Welcome to the Division of Nephrology at the Center for Child and Adolescent Medicine in Heidelberg
The Pediatric Nephrology division at the Center for Child and Adolescent Medicine in Heidelberg is one of the largest university facilities in Germany for the treatment of children with kidney disease. As the reference center for about eight million people living in southwestern Germany, we offer competent diagnostic procedures and treatment for the entire range of acute and chronic renal function disorders in children.
Every year, more than 300 new patients come here for treatment. We treat over 5,000 patients on an outpatient basis and approximately 800 children with kidney disease on an inpatient basis.
One of our special focuses is the treatment of children with chronic kidney failure – ranging from treatment with medication to kidney replacement treatment consisting of dialysis and kidney transplant. Since 1970, more than 800 children have received chronic dialysis at our center, and approximately 500 children and adolescents have received a donated kidney.
The entire range of diagnostic tests and treatment of pediatric renal function disorders
Every year, eight to ten children are admitted to our dialysis and transplantation program. In cooperation with the transplant center at the Department of Surgery at the University Hospital, one of the leading centers in Germany, and the Department of Transplantation Immunology at the Institute of Immunology and Serology at the University of Heidelberg, we perform an average of 20 kidney transplants each year on children and adolescents. The preparatory, post-operative, and follow-up care are provided at the Center for Child and Adolescent Medicine.
In the acute treatment unit, we perform an average of 1,000 in-hospital dialyses per year, including approximately 500 extracorporeal dialysis procedures and 500 peritoneal dialysis procedures. Our team offers all of the latest methods of dialysis, including hemodialysis for newborns with metabolic diseases, plasmapheresis, hemofiltration, immunoadsorption, and MARS dialysis (molecular absorbent regenerating system) for the treatment of acute liver failure.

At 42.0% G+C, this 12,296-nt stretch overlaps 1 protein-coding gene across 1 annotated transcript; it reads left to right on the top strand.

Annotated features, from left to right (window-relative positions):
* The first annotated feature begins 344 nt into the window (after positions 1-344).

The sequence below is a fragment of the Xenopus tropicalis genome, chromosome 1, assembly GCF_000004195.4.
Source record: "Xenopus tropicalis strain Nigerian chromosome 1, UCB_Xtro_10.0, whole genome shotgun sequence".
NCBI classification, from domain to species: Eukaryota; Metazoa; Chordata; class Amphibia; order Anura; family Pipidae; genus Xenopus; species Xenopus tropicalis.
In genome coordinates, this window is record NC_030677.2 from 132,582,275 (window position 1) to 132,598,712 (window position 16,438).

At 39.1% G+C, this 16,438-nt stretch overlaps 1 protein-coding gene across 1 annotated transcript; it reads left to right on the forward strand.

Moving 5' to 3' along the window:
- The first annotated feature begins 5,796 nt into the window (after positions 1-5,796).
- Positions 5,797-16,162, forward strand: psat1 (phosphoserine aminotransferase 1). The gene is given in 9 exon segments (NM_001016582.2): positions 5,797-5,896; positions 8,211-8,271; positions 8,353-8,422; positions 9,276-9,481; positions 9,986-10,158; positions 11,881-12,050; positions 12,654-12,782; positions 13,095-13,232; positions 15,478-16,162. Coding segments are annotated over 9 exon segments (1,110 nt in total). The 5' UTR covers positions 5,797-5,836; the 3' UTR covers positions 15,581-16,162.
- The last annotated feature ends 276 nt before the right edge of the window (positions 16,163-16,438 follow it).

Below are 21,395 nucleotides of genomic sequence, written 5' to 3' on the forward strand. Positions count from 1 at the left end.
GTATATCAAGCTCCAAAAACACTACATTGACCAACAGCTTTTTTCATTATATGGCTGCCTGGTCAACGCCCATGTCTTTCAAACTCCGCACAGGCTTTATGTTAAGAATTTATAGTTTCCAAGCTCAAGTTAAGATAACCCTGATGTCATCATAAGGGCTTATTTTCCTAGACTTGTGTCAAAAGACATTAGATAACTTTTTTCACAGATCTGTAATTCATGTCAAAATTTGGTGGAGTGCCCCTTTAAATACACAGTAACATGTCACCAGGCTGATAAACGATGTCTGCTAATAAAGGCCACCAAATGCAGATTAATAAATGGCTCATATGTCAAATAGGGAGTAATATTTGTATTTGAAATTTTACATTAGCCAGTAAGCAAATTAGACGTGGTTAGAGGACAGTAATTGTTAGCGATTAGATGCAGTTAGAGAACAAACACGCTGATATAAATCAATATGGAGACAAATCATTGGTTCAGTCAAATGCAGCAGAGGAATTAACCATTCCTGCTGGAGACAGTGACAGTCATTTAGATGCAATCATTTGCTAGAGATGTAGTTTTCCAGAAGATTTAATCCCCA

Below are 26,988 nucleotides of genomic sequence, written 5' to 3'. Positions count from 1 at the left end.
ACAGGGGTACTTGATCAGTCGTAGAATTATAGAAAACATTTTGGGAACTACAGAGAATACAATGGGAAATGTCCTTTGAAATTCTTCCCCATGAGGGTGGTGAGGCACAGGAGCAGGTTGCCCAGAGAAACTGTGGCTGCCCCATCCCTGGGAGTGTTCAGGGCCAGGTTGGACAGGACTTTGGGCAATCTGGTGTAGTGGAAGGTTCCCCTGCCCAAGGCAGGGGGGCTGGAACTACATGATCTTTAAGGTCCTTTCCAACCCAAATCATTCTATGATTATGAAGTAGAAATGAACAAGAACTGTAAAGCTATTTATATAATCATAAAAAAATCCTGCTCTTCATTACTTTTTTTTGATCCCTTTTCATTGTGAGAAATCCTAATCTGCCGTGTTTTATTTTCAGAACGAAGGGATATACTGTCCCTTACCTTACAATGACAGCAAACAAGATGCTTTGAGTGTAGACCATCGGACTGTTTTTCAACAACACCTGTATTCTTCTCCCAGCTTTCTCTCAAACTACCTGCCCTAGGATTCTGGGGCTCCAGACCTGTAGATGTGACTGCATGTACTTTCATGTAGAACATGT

Patients with chronic renal disease benefit from the comprehensive interdisciplinary cooperation at Heidelberg University Hospital: our experienced team, consisting of pediatricians, specialized nurses, psychologists, dieticians, social workers, teachers, and tutors, supports families in close coordination with physicians from the urology, pediatric radiology, pediatric surgery, transplant surgery, transplant immunology, developmental neurology, neuropediatric, and pediatric gastroenterology departments.
Parents can sleep right on the ward in their child’s room or in a special parent’s room. There are also apartments for parents in the immediate vicinity of the hospital.
We participate in several national and international patient registries and quality assurance programs (e.g., ESPN-ERA/EDTA Registry, International Pediatric PD Network, Collaborative Transplant Study).
In addition to their clinical work, the physicians in the Pediatric Nephrology division are also active and successful in research: special focuses are the genetic causes of renal disease in children, the progression of chronic renal failure in children, cardiovascular and endocrinal complications of chronic renal failure, peritoneal dialysis, and all aspects of kidney transplants in children. The coordination of national and international study groups (e.g., ESCAPE Network, working groups for children’s dialysis and transplantation), in which large-scale observation and treatment studies are planned and implemented, holds a prominent place in the research of the physicians in the division.
“NephroGen” – central address for laboratory requests
Most pediatric renal diseases have a genetic cause. However, diagnosis is very difficult and can only be carried out in specialized laboratories. The Pediatric Nephrology division has established a highly qualified laboratory, “NephroGen,” for conducting gene analyses for numerous patients in Germany and abroad, considerably improving the ability to make a diagnosis and to provide counseling for affected families. Two Internet portals (www.podonet.org and www.nephrogen.org) have been made available for accepting applications, gathering data, and providing information. Since 2005, over 1,200 gene analyses have been carried out here.
Professor Dr. Franz Schaefer
Head of the Division of Pediatric Nephrology